Ritual Ashura bloodletting divides Iraqi Shi'ites
BAGHDAD (Reuters) - Shi'ite men hit the heads of boys with daggers, spilling blood onto Baghdad streets on Wednesday in an annual ritual that has grown ever bigger -- and more controversial -- since the fall of Saddam Hussein.
Hundreds of bloodied men and boys marched on Wednesday to a shrine in north Baghdad, one of several ceremonies at Shi'ite sites across Iraq to mark the death of the Prophet Mohammad's grandson Imam Hussein at the 7th century battle of Kerbala.
The bloodletting for the annual mourning rite of Ashura has come back in force since the fall of Saddam, who repressed public displays of worship by his country's majority sect. But not all Iraqi Shi'ites are happy.
The ritual has long provoked heated debate among the world's Shi'ites and has been banned by several clerics. Some Shi'ites say it gives the sect a barbaric image and some Sunnis have pointed to the act as evidence of Shi'ite backwardness.
Activists handed out leaflets listing the views of top Shi'ite scholars, which ranged from outright prohibition of the bloodletting, know as "tatbeer," to strong disapproval.
Opponents say the ritual violates Islam's prohibition against Muslims intentionally harming their own bodies.
But for many participants, the ritual is a profound display of devotion to the revered descendants of the prophet. They say the bloodletting allows them to feel a little of the sacrifice of Kerbala, a battle which defines Shi'ism.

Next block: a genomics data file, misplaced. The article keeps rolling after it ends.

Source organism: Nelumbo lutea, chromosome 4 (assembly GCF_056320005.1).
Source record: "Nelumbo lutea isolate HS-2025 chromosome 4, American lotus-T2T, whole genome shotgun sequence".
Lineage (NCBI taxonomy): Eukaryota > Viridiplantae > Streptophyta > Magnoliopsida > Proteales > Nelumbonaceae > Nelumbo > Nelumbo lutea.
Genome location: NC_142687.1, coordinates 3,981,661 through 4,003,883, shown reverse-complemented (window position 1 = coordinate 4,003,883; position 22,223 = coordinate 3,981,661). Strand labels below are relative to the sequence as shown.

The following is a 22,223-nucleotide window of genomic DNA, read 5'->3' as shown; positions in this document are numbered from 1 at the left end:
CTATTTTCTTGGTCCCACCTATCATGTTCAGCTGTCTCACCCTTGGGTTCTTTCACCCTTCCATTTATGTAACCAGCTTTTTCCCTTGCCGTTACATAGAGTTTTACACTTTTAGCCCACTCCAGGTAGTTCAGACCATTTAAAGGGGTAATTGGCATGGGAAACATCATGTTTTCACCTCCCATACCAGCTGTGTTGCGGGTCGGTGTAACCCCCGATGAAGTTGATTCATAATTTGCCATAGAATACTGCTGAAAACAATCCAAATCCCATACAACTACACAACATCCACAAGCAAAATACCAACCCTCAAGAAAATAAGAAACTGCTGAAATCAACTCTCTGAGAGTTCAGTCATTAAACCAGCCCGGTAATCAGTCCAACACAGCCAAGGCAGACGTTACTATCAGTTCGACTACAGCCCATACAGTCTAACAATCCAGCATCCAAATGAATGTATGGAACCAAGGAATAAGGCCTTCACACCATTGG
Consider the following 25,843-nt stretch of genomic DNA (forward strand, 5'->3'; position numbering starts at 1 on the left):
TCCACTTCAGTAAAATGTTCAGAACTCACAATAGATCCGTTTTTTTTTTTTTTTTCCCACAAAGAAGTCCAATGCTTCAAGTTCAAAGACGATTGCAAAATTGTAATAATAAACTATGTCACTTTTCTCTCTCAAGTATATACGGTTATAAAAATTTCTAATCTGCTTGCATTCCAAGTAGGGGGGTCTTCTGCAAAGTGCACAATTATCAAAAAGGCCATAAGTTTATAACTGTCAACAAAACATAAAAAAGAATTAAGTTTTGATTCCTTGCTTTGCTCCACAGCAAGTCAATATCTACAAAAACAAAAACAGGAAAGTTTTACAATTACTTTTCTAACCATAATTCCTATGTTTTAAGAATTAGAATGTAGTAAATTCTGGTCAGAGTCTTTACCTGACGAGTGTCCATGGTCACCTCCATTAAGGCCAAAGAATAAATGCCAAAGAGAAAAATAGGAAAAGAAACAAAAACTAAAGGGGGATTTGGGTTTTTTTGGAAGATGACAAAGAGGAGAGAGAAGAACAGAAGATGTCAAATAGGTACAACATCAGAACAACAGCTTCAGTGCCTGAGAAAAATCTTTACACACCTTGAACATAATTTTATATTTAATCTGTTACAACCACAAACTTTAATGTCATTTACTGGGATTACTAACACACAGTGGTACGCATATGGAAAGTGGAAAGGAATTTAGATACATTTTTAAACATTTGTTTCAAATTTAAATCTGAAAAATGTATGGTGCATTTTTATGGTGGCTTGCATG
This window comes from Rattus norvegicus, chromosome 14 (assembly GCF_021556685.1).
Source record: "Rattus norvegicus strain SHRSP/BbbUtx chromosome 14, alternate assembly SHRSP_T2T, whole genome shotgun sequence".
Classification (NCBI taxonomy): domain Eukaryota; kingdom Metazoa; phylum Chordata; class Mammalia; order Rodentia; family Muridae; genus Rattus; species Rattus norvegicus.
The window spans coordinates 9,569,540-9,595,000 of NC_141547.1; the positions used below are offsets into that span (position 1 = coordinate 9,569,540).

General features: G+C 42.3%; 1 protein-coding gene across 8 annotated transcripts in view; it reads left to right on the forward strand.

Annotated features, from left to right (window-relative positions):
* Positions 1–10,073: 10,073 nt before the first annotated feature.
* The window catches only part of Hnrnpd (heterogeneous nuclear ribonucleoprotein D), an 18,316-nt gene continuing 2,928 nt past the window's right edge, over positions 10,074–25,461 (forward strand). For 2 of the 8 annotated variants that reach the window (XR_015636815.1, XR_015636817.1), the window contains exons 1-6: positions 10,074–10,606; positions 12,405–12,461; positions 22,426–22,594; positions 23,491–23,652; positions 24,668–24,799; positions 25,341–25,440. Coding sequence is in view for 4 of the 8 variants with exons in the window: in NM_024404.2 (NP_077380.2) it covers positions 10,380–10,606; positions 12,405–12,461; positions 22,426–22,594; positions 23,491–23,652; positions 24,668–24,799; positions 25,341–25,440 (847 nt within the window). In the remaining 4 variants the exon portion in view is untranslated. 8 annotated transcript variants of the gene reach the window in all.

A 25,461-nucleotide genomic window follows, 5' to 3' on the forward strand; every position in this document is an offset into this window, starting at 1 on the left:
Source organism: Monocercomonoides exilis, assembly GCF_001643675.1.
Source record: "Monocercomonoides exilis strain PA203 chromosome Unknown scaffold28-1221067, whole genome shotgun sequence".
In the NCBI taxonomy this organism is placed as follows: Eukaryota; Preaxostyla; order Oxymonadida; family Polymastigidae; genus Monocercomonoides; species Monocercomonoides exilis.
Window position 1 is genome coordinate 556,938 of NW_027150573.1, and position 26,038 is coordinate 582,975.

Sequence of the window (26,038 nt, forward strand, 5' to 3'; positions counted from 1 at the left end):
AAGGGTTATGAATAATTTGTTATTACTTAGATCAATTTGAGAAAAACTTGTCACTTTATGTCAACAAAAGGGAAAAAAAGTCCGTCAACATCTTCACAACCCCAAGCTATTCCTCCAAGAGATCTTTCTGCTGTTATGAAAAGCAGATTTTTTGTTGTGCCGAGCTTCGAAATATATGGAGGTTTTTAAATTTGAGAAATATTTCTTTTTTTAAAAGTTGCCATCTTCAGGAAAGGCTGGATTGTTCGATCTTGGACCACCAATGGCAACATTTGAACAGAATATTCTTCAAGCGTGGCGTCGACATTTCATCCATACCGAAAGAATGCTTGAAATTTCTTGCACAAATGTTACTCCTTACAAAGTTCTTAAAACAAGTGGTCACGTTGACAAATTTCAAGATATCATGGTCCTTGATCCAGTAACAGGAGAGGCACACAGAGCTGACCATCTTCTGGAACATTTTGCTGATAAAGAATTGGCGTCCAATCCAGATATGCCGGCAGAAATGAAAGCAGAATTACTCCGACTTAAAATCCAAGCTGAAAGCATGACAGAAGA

"I feel no pain at all. This is for the love of Imam Hussein," said a tearful Ali Jabbour, his head bandaged and clots of dried blood in his hair and on his face.
Blood streamed down the marchers' faces and into their eyes before staining their white clothes and marking the road like rain drops, a mourning rite they said brought them closer to the Imam even though many observers said it was forbidden by Islam.
A banner displayed on the procession route supported tatbeer as a tradition once practiced by Imam Hussein's sister Zainab, whose mourning for her slain brother is a model of forbearance.
"It's a tradition. It would wound the feelings of Shi'ites (if clerics were to halt it)," said onlooker Mazain al-Thaer, adding that other religions such as some Christian denominations also observe practices that harm the body.
Some participants urged the bloody marchers on, while women gasped at the gory scene, and others condemned the spectacle.
Others ate lunch as blood dripped from men marching by.
"I don't think this is the way to show your love for Hussein. I think the world may have taken a view of the Shi'ite people as backward because of this," pilgrim Amr Jabr said.
Pilgrim Mustapha Rabiawi said he considered tatbeer to be "haram," or forbidden by Islam, but the gore did not shock him after years of sectarian bloodshed in Iraq.
Shi'ite religious festivals have often been targeted by suspected Sunni extremists, and a suicide bomber killed 35 people and wounded scores more in Kadhimiya on Sunday.
"Instead of spilling their blood in the street they should donate it, as there's a great need in Iraq," Rabiawi said.
(Editing by Giles Elgood)
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